Synthetic Drugs

New Zealand Looks to Legalizing, Regulating Synthetic Drugs

Hard drugs hard to come by out in the South Pacific

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licit
Stuck in Customs/Foter.com

Worldwide drug prohibition has helped fuel a golden age of sorts for synthetic drugs, which are created faster than government can pass laws to ban them. New Zealand is cluing in to the futility, via the Economist:

An unlikely leader in legal highs is New Zealand. Conventional hard drugs are scarce in the country, because traffickers have little interest in serving 4m people far out in the South Pacific. Kiwis therefore make their own synthetic drugs, which they take in greater quantity than virtually anyone else. The government shuts down more crystal-meth labs there than anywhere bar America and Ukraine. But the business has adapted. First it turned to benzylpiperazine, which a third of young New Zealanders have tried. When that was banned in 2008, dealers found plenty of other chemicals to peddle. Today the most popular highs are synthetic cannabinoids, which pack a harder punch than ordinary cannabis.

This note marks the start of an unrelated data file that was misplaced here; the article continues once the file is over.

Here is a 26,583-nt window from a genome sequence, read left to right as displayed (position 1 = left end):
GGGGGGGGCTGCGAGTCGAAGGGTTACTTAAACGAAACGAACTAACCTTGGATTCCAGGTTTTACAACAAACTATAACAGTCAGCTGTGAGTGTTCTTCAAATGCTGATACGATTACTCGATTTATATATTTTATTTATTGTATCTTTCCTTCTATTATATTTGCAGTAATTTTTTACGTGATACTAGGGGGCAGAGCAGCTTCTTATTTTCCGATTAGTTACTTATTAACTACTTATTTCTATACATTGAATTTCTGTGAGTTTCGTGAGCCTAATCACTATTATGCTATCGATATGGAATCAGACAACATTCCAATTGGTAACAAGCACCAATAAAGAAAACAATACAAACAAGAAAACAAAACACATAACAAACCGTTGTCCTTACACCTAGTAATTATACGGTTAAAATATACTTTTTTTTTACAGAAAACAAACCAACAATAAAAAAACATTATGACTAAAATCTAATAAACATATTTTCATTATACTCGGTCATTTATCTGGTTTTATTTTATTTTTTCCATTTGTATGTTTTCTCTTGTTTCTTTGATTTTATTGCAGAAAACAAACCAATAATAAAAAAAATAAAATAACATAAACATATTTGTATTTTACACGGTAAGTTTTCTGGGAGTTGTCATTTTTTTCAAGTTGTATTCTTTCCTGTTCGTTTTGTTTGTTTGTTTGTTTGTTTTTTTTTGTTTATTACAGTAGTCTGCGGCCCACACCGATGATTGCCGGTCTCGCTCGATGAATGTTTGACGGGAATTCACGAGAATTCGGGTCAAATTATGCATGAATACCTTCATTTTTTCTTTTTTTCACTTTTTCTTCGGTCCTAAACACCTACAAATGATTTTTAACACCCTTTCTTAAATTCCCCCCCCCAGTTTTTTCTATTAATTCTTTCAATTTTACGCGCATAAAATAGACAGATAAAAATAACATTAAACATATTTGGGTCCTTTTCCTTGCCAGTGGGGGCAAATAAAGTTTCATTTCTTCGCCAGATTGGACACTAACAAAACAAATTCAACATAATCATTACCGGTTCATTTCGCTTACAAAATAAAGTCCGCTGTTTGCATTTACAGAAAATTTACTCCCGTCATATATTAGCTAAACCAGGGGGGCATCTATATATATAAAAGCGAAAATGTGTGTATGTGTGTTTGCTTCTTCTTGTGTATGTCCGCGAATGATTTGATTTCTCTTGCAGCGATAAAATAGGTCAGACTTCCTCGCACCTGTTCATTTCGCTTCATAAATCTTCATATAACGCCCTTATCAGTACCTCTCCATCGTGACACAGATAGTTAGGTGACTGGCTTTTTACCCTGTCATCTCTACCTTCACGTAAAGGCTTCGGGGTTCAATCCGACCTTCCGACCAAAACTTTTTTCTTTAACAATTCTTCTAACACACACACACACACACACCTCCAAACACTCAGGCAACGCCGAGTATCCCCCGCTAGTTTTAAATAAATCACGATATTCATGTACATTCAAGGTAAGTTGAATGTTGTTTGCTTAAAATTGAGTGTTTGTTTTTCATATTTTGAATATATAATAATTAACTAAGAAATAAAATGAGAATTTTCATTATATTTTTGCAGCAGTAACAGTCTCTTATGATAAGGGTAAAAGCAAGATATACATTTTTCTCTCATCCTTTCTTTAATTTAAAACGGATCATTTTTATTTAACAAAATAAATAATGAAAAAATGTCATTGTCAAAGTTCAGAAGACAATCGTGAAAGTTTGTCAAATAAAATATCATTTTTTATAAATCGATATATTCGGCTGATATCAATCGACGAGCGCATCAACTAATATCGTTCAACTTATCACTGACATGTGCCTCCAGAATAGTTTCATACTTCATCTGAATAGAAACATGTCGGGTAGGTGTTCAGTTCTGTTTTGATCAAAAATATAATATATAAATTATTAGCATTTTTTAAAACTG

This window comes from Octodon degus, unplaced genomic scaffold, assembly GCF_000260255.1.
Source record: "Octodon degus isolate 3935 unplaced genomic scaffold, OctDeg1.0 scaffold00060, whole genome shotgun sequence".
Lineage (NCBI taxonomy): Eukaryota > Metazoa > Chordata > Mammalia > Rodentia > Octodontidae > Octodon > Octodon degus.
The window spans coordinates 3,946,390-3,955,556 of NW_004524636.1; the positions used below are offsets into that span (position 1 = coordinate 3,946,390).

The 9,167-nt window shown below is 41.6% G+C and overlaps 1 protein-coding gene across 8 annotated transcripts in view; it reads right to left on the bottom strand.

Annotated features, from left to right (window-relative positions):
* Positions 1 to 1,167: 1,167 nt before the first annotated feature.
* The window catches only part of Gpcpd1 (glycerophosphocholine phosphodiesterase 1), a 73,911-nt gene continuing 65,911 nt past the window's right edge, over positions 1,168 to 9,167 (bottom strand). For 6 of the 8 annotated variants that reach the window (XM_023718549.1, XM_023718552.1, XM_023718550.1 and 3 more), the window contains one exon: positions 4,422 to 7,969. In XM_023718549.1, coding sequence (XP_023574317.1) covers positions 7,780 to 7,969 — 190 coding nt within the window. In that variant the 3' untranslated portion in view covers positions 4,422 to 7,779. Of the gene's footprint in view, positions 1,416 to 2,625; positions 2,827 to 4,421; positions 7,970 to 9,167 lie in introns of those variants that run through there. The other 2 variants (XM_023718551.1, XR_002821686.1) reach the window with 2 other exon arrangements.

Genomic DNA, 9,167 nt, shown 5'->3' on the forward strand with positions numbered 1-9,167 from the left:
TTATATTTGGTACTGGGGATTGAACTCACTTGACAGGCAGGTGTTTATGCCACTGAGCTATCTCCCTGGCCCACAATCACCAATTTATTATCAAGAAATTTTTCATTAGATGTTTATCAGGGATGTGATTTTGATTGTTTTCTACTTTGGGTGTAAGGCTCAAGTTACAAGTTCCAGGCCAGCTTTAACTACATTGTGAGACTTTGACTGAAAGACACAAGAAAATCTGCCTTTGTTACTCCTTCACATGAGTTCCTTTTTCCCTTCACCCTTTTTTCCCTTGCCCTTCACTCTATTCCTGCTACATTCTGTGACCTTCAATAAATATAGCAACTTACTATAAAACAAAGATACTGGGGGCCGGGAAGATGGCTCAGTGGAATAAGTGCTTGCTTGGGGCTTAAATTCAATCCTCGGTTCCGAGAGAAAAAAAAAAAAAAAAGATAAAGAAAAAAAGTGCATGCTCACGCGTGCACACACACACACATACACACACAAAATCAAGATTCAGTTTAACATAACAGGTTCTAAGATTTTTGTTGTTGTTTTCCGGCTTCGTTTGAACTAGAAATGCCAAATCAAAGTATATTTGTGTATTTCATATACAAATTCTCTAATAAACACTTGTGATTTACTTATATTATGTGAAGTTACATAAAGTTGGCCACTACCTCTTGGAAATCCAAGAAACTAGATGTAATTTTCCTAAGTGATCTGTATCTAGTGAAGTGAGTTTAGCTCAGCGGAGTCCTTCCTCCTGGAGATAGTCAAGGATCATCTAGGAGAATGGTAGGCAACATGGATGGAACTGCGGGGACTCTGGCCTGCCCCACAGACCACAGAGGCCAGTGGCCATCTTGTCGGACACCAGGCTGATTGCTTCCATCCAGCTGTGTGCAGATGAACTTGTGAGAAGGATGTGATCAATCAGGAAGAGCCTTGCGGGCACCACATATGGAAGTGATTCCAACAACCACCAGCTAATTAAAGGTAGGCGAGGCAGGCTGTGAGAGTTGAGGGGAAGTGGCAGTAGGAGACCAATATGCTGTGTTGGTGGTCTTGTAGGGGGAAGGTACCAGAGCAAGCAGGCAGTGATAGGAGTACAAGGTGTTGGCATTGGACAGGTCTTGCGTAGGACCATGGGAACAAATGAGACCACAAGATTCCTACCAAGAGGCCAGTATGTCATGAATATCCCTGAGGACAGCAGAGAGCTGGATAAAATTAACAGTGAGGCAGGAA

Sick of trying to keep up with drugmakers, the government is trying a new tack. Last month a law was passed which offers drug designers the chance of getting official approval for their products. If they can persuade a new "Psychoactive Substances Regulatory Authority" that their pills and powders are low risk, they will be licensed to market them, whether or not they get people high. Drugs will have to undergo clinical trials, which the government expects to take around 18 months—much less than for medicines, because the drugs will be tested only for toxicity, not for efficacy. Drugs that are already banned internationally, such as cocaine and cannabis, are ineligible. Only licensed shops will sell the drugs, without advertising and not to children.